I know I should post a poem from 1930, since A) that’s what I said I’d do, B) it’s been good to explore poetry through this weekly blog post, and C) it drives half the traffic to this site (welcome poetry people! I will not do your homework for you, but I’m happy you dropped by. I hope you read some of the rest of the blog). But I’ve been reading a book by a Classics professor called Homeric Moments in which she extols the virtues of the Iliad and the Odyssey, and it’s reminded me how truly great those epic poems really are. This blog may slowly morph into a broader literary blog as time passes: I know it hasn’t yet, but I figured a couple of reflections on Homer and the Greek epic would be suitable on a Friday.
The author of this book I’m reading (Eva Brann, by the way) focuses on several dozen “moments” from Homer’s two poems, though she’s using “moment” in an extremely broad way—and that’s certainly not a problem, in my opinion. She loves Homer with a passion, she’s been reading and teaching these works for 50 years, and she wants more people to realize what they’re missing. The five years I spent teaching the Iliad to sophomores were certainly among the best moments of my working life (if not my life as a whole), and I feel a real kinship to her. Sometimes Brann is hard to follow—so academic and precise with terminology that it’s difficult to make sense of what she loves about the poems. But then she opens up with some paragraphs that get at the core of why it is powerful that all of Western literature, including the novels that win Pulitzer Prizes, traces its lineage back to this blind singer and his demi-god heroes of the dimly lit past of ancient Greece…so ancient, in fact, that what we think of as “ancient Greece” (Socrates and Aristotle and togas and democracy) was probably farther removed from Homer and the fall of Troy than we are from Shakespeare. Here’s a taste of what I mean: Brann is focused on the shield of Achilles—THE shield, the shield forged for him by the smith-god Hephaestos—a shield whose beauty and symbolism move me so powerfully that it served as the central image of the baccalaureate speech I gave to the class of 2008 at EHS. If you don’t know the poem or the description of the shield, what follows may be hard to make sense of: as a quick reminder to those who knew once and have forgotten, the shield carries on it cities and sunbeams, singers and lovers, wars and feasts, trees and plowed fields, rivers and oceans. Envision it, and see what Brann believes about it.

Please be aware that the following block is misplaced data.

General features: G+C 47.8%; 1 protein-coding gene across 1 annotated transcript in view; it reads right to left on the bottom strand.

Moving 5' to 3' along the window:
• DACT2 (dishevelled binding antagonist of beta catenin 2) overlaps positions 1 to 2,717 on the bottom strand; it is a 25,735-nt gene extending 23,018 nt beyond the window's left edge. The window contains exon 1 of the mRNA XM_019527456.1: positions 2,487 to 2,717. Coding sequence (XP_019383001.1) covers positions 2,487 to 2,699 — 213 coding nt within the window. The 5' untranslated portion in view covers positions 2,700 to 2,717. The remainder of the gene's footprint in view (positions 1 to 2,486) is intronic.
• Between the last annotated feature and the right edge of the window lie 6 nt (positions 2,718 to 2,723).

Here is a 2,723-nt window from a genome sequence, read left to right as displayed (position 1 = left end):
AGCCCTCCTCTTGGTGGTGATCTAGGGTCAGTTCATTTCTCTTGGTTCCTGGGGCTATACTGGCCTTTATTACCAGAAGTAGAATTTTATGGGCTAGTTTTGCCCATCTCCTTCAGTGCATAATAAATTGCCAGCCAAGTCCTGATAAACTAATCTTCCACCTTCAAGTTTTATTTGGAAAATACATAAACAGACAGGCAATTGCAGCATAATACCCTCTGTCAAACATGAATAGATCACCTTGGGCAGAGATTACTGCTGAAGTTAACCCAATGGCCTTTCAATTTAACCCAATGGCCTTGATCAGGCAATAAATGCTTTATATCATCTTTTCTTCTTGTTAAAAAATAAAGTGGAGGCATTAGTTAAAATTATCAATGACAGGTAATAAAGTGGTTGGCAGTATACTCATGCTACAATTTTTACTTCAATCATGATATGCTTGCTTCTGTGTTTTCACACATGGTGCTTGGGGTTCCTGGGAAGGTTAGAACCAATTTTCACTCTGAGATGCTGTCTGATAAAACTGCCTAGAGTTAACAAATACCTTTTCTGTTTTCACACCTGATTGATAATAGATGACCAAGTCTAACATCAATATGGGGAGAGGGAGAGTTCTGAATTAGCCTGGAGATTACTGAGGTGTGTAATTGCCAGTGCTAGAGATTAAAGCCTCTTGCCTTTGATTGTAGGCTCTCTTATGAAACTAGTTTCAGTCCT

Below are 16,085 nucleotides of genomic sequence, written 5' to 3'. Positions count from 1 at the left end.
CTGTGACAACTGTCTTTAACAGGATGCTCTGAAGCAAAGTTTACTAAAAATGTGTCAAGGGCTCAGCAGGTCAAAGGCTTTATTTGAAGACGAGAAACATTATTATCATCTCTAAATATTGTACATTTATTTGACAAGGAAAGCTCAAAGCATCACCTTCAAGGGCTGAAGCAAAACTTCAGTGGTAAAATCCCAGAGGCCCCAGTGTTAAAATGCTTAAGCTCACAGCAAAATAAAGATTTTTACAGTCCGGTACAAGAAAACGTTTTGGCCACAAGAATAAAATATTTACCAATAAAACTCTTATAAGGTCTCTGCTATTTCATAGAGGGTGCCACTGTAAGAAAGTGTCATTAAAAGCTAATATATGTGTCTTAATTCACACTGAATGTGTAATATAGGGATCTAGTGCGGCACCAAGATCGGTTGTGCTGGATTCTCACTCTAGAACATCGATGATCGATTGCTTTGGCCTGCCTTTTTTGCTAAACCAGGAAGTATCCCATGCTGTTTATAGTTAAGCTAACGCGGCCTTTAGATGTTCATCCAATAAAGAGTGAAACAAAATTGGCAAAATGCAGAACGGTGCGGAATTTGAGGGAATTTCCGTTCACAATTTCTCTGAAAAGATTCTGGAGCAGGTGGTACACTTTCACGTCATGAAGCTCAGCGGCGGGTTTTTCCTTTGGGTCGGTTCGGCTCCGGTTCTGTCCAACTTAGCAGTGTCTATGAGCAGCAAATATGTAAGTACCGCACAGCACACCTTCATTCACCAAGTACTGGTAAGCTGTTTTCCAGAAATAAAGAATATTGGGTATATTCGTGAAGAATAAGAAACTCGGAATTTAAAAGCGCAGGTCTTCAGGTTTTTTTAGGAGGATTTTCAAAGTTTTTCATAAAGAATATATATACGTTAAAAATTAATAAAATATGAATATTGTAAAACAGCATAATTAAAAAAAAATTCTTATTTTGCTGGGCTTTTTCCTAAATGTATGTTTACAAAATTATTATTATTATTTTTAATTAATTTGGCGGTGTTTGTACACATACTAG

The Homeric world, the poet’s and artisan’s world, is in its visible surface indefeasibly beautiful, no matter what happens within it. Dancing youths and devouring lions, wine-refreshed plowmen and brutal amushes are all equally golden. This is, after all, the truth about the Iliad itself: a blood-and-guts poem of unfailing beauty which, through its similes and storied recollections draws all the ordained labors and graceful recreations of the peaceful world into itself. It is this world, whole and hale and soberly glorified by the artist, that Achilles carries into the last battle. He bears it; it shields him. He exposes it; it covers him. He exposes it to the thrust of spears under which it is punctured and staved in but never completely penetrated (as any world is reparable after war), while during battle it insulates the warrior—but barely—from totally berserk dissociation. Achilles carries the shield into battle as a real enough defense against mortal wounding , but he also bears it about—earth, star-studded heaven, seas, cities, land—as if he were the power behind the cosmos. I surmise, I imagine, that Homer thinks of swift-footed, swift-fated Achilles as the being who makes possible the poetry that makes the full world visible.